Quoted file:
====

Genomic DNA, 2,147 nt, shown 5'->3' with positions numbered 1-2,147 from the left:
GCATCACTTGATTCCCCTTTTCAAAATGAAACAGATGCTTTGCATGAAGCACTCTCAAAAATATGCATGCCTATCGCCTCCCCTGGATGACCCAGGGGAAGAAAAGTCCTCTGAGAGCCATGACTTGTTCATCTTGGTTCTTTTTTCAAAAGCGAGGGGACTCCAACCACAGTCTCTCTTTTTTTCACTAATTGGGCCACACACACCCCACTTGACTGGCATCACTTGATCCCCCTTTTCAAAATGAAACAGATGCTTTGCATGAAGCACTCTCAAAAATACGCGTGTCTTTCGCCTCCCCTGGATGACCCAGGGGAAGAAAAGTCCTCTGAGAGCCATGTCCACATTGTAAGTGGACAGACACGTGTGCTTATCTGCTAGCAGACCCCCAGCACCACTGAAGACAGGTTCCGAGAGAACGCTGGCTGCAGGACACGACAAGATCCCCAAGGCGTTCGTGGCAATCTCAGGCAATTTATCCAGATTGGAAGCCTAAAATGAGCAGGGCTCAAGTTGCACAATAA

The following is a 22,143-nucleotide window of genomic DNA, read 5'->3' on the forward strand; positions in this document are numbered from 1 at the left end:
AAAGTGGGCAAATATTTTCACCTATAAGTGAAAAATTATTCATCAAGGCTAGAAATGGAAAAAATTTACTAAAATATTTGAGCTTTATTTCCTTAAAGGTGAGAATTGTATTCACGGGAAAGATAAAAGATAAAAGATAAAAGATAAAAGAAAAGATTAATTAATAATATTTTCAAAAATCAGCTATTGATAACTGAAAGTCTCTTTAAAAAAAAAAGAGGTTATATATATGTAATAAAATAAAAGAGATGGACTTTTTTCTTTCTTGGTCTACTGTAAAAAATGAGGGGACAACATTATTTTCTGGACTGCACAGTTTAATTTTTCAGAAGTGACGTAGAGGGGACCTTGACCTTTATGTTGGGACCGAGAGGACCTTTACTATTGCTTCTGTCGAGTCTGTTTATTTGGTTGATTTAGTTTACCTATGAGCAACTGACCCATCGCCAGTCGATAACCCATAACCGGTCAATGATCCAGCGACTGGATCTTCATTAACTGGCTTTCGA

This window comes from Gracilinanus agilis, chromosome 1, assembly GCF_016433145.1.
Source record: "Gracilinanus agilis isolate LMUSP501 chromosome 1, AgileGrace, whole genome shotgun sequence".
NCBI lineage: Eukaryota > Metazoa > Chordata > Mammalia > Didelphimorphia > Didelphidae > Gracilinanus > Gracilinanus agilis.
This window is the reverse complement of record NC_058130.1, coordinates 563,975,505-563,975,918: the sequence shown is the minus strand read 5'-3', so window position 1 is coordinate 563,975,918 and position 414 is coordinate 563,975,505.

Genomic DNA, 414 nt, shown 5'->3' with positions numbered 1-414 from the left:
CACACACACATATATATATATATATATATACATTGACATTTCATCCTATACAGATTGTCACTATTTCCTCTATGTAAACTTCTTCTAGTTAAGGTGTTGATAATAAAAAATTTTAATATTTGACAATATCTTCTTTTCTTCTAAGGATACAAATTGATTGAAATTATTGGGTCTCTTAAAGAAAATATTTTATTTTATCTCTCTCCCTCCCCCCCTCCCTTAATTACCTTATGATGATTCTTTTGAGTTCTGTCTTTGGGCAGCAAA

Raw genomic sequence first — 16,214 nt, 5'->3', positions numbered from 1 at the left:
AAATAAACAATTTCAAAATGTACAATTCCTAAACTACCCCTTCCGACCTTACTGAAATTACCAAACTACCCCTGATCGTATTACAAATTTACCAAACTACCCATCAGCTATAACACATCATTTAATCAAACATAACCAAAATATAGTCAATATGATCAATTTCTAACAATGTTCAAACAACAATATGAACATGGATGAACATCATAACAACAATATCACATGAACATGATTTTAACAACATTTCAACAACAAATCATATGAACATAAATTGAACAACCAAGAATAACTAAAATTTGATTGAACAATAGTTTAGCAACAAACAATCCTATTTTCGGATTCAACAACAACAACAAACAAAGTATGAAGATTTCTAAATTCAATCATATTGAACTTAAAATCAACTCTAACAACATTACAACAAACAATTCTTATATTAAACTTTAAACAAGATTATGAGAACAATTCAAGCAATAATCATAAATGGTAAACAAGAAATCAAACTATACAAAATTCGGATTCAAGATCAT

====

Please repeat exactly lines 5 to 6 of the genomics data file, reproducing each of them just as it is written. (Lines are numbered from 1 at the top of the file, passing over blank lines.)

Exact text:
This window comes from Gracilinanus agilis, chromosome 1, assembly GCF_016433145.1.
Source record: "Gracilinanus agilis isolate LMUSP501 chromosome 1, AgileGrace, whole genome shotgun sequence".